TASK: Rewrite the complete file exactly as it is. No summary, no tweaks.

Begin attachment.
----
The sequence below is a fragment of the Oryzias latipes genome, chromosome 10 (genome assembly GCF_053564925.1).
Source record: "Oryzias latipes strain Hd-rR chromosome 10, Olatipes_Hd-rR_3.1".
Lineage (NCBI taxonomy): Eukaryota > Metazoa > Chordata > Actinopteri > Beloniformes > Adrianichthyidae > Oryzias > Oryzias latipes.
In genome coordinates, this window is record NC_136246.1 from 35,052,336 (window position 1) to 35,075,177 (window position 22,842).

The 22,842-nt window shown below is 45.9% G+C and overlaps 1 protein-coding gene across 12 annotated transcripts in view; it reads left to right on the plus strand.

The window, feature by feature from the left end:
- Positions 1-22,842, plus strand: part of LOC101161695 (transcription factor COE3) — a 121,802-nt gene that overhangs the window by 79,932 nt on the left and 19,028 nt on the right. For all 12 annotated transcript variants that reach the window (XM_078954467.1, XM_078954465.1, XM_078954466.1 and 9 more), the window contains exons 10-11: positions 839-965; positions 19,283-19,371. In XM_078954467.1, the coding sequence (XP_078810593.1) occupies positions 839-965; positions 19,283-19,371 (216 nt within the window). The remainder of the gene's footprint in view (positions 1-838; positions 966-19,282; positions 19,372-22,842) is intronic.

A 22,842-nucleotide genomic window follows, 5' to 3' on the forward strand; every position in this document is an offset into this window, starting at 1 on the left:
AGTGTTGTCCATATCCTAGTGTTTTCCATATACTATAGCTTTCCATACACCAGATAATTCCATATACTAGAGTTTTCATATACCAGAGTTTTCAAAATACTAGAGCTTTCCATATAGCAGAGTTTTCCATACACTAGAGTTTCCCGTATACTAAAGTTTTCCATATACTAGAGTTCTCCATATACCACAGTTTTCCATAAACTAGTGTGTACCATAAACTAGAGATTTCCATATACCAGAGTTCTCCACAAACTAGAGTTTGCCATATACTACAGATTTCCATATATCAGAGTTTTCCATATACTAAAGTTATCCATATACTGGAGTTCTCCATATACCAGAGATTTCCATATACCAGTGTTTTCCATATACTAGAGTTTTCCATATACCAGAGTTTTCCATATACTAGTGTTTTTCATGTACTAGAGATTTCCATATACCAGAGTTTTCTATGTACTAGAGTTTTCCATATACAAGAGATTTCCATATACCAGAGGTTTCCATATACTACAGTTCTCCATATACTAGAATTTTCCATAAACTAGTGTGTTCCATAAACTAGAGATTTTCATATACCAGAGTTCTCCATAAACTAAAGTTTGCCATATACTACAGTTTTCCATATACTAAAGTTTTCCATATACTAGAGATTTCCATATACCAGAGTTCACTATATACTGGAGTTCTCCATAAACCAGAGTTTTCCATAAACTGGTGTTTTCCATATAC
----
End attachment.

The sequence below is a fragment of the Oryzias latipes genome, chromosome 10 (genome assembly GCF_053564925.1).
Source record: "Oryzias latipes strain Hd-rR chromosome 10, Olatipes_Hd-rR_3.1".
Lineage (NCBI taxonomy): Eukaryota > Metazoa > Chordata > Actinopteri > Beloniformes > Adrianichthyidae > Oryzias > Oryzias latipes.
In genome coordinates, this window is record NC_136246.1 from 35,052,336 (window position 1) to 35,075,177 (window position 22,842).

The 22,842-nt window shown below is 45.9% G+C and overlaps 1 protein-coding gene across 12 annotated transcripts in view; it reads left to right on the plus strand.

The window, feature by feature from the left end:
- Positions 1-22,842, plus strand: part of LOC101161695 (transcription factor COE3) — a 121,802-nt gene that overhangs the window by 79,932 nt on the left and 19,028 nt on the right. For all 12 annotated transcript variants that reach the window (XM_078954467.1, XM_078954465.1, XM_078954466.1 and 9 more), the window contains exons 10-11: positions 839-965; positions 19,283-19,371. In XM_078954467.1, the coding sequence (XP_078810593.1) occupies positions 839-965; positions 19,283-19,371 (216 nt within the window). The remainder of the gene's footprint in view (positions 1-838; positions 966-19,282; positions 19,372-22,842) is intronic.

A 22,842-nucleotide genomic window follows, 5' to 3' on the forward strand; every position in this document is an offset into this window, starting at 1 on the left:
AGTGTTGTCCATATCCTAGTGTTTTCCATATACTATAGCTTTCCATACACCAGATAATTCCATATACTAGAGTTTTCATATACCAGAGTTTTCAAAATACTAGAGCTTTCCATATAGCAGAGTTTTCCATACACTAGAGTTTCCCGTATACTAAAGTTTTCCATATACTAGAGTTCTCCATATACCACAGTTTTCCATAAACTAGTGTGTACCATAAACTAGAGATTTCCATATACCAGAGTTCTCCACAAACTAGAGTTTGCCATATACTACAGATTTCCATATATCAGAGTTTTCCATATACTAAAGTTATCCATATACTGGAGTTCTCCATATACCAGAGATTTCCATATACCAGTGTTTTCCATATACTAGAGTTTTCCATATACCAGAGTTTTCCATATACTAGTGTTTTTCATGTACTAGAGATTTCCATATACCAGAGTTTTCTATGTACTAGAGTTTTCCATATACAAGAGATTTCCATATACCAGAGGTTTCCATATACTACAGTTCTCCATATACTAGAATTTTCCATAAACTAGTGTGTTCCATAAACTAGAGATTTTCATATACCAGAGTTCTCCATAAACTAAAGTTTGCCATATACTACAGTTTTCCATATACTAAAGTTTTCCATATACTAGAGATTTCCATATACCAGAGTTCACTATATACTGGAGTTCTCCATAAACCAGAGTTTTCCATAAACTGGTGTTTTCCATATAC